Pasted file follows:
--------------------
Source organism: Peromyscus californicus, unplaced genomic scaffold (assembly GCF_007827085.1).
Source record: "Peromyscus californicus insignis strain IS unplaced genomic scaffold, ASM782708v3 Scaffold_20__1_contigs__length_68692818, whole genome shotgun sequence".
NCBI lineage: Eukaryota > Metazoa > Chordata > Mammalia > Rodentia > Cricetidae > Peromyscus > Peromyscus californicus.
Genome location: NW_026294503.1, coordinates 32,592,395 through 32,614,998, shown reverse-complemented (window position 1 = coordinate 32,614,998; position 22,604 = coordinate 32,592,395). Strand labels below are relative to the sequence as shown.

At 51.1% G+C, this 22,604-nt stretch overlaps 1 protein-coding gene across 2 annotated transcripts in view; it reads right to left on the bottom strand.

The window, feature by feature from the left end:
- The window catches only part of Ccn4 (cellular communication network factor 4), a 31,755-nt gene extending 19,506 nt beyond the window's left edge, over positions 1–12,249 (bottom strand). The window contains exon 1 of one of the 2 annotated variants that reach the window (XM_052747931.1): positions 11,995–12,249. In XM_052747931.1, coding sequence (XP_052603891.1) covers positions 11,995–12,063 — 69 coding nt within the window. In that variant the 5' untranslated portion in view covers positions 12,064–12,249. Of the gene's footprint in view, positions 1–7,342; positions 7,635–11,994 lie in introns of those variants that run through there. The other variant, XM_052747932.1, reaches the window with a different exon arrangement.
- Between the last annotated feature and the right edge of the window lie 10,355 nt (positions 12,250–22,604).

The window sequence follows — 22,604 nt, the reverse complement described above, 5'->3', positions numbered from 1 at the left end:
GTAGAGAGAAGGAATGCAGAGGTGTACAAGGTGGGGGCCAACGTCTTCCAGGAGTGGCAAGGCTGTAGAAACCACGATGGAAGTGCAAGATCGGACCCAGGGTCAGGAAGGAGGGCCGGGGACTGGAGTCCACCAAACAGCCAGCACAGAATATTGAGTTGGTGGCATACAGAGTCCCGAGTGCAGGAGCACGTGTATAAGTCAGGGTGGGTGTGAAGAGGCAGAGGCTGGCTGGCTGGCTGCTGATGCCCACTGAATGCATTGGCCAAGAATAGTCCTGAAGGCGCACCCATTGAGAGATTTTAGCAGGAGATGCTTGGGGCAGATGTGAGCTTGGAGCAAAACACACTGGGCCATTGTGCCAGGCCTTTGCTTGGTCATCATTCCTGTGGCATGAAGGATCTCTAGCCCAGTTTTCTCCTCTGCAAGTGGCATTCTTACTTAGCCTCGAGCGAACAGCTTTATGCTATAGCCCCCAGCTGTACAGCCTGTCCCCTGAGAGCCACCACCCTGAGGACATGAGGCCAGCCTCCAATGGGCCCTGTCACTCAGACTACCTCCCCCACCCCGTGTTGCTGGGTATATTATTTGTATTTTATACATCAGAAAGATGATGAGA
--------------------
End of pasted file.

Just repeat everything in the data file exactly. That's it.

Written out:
Source organism: Peromyscus californicus, unplaced genomic scaffold (assembly GCF_007827085.1).
Source record: "Peromyscus californicus insignis strain IS unplaced genomic scaffold, ASM782708v3 Scaffold_20__1_contigs__length_68692818, whole genome shotgun sequence".
NCBI lineage: Eukaryota > Metazoa > Chordata > Mammalia > Rodentia > Cricetidae > Peromyscus > Peromyscus californicus.
Genome location: NW_026294503.1, coordinates 32,592,395 through 32,614,998, shown reverse-complemented (window position 1 = coordinate 32,614,998; position 22,604 = coordinate 32,592,395). Strand labels below are relative to the sequence as shown.

At 51.1% G+C, this 22,604-nt stretch overlaps 1 protein-coding gene across 2 annotated transcripts in view; it reads right to left on the bottom strand.

The window, feature by feature from the left end:
- The window catches only part of Ccn4 (cellular communication network factor 4), a 31,755-nt gene extending 19,506 nt beyond the window's left edge, over positions 1–12,249 (bottom strand). The window contains exon 1 of one of the 2 annotated variants that reach the window (XM_052747931.1): positions 11,995–12,249. In XM_052747931.1, coding sequence (XP_052603891.1) covers positions 11,995–12,063 — 69 coding nt within the window. In that variant the 5' untranslated portion in view covers positions 12,064–12,249. Of the gene's footprint in view, positions 1–7,342; positions 7,635–11,994 lie in introns of those variants that run through there. The other variant, XM_052747932.1, reaches the window with a different exon arrangement.
- Between the last annotated feature and the right edge of the window lie 10,355 nt (positions 12,250–22,604).

The window sequence follows — 22,604 nt, the reverse complement described above, 5'->3', positions numbered from 1 at the left end:
GTAGAGAGAAGGAATGCAGAGGTGTACAAGGTGGGGGCCAACGTCTTCCAGGAGTGGCAAGGCTGTAGAAACCACGATGGAAGTGCAAGATCGGACCCAGGGTCAGGAAGGAGGGCCGGGGACTGGAGTCCACCAAACAGCCAGCACAGAATATTGAGTTGGTGGCATACAGAGTCCCGAGTGCAGGAGCACGTGTATAAGTCAGGGTGGGTGTGAAGAGGCAGAGGCTGGCTGGCTGGCTGCTGATGCCCACTGAATGCATTGGCCAAGAATAGTCCTGAAGGCGCACCCATTGAGAGATTTTAGCAGGAGATGCTTGGGGCAGATGTGAGCTTGGAGCAAAACACACTGGGCCATTGTGCCAGGCCTTTGCTTGGTCATCATTCCTGTGGCATGAAGGATCTCTAGCCCAGTTTTCTCCTCTGCAAGTGGCATTCTTACTTAGCCTCGAGCGAACAGCTTTATGCTATAGCCCCCAGCTGTACAGCCTGTCCCCTGAGAGCCACCACCCTGAGGACATGAGGCCAGCCTCCAATGGGCCCTGTCACTCAGACTACCTCCCCCACCCCGTGTTGCTGGGTATATTATTTGTATTTTATACATCAGAAAGATGATGAGA